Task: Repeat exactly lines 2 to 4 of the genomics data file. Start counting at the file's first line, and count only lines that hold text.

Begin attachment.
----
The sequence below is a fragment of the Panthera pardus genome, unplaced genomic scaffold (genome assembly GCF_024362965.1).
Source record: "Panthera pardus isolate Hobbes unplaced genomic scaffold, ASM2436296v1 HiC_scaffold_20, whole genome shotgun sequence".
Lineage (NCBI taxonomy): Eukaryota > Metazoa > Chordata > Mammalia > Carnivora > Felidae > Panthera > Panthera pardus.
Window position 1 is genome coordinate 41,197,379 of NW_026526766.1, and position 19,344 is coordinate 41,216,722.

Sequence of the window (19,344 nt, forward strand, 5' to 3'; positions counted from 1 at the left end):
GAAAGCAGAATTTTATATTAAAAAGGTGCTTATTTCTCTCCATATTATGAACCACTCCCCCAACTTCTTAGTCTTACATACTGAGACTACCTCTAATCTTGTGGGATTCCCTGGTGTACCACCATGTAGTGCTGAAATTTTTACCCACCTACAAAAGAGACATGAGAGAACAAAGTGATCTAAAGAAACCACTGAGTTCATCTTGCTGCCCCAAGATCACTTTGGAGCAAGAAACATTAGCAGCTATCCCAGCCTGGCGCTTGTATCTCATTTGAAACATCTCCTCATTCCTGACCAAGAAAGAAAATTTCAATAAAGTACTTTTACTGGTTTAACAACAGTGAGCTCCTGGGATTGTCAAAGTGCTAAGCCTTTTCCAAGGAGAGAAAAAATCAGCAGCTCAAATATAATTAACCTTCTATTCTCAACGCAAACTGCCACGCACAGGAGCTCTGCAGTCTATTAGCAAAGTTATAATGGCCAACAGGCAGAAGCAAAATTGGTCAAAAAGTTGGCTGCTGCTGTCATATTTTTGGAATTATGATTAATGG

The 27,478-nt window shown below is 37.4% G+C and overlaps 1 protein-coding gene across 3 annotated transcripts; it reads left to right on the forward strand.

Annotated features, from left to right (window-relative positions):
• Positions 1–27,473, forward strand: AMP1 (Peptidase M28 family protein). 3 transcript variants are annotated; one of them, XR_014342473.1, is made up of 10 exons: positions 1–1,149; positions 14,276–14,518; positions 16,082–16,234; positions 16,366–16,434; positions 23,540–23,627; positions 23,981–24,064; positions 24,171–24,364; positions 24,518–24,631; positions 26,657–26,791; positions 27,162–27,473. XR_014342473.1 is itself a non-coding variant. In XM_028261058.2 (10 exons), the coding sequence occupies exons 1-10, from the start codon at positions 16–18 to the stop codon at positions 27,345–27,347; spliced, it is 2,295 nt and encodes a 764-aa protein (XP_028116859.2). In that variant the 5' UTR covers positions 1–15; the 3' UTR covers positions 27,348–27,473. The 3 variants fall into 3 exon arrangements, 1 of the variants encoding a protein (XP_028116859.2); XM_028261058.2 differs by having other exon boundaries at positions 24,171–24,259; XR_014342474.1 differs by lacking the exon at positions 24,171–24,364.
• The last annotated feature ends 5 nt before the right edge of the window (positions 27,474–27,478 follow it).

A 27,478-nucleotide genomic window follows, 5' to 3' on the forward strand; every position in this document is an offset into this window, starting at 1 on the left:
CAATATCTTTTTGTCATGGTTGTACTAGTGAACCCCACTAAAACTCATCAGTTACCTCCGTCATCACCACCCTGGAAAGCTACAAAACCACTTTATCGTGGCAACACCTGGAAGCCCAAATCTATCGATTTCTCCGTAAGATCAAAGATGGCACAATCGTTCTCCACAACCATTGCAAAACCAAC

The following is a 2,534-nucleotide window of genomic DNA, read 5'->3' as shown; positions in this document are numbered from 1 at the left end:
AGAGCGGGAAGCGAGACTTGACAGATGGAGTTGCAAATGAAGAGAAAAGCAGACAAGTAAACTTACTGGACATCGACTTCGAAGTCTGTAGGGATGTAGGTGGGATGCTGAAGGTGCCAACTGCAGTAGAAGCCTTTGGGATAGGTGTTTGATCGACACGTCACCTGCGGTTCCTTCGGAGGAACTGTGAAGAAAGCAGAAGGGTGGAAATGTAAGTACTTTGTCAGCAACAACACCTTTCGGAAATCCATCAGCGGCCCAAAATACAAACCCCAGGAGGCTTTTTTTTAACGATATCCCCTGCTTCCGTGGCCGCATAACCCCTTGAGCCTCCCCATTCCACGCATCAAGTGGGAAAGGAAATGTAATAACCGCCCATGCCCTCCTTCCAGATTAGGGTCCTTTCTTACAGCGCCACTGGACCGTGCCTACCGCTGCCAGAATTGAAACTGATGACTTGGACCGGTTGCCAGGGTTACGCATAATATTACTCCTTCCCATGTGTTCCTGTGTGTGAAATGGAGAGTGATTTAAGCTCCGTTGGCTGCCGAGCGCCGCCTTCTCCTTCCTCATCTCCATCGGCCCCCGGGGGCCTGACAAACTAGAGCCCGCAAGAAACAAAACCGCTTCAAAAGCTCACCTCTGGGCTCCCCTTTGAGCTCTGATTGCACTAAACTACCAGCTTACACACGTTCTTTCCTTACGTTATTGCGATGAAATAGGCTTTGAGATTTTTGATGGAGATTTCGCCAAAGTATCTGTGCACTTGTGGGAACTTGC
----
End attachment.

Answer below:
Source record: "Panthera pardus isolate Hobbes unplaced genomic scaffold, ASM2436296v1 HiC_scaffold_20, whole genome shotgun sequence".
Lineage (NCBI taxonomy): Eukaryota > Metazoa > Chordata > Mammalia > Carnivora > Felidae > Panthera > Panthera pardus.
Window position 1 is genome coordinate 41,197,379 of NW_026526766.1, and position 19,344 is coordinate 41,216,722.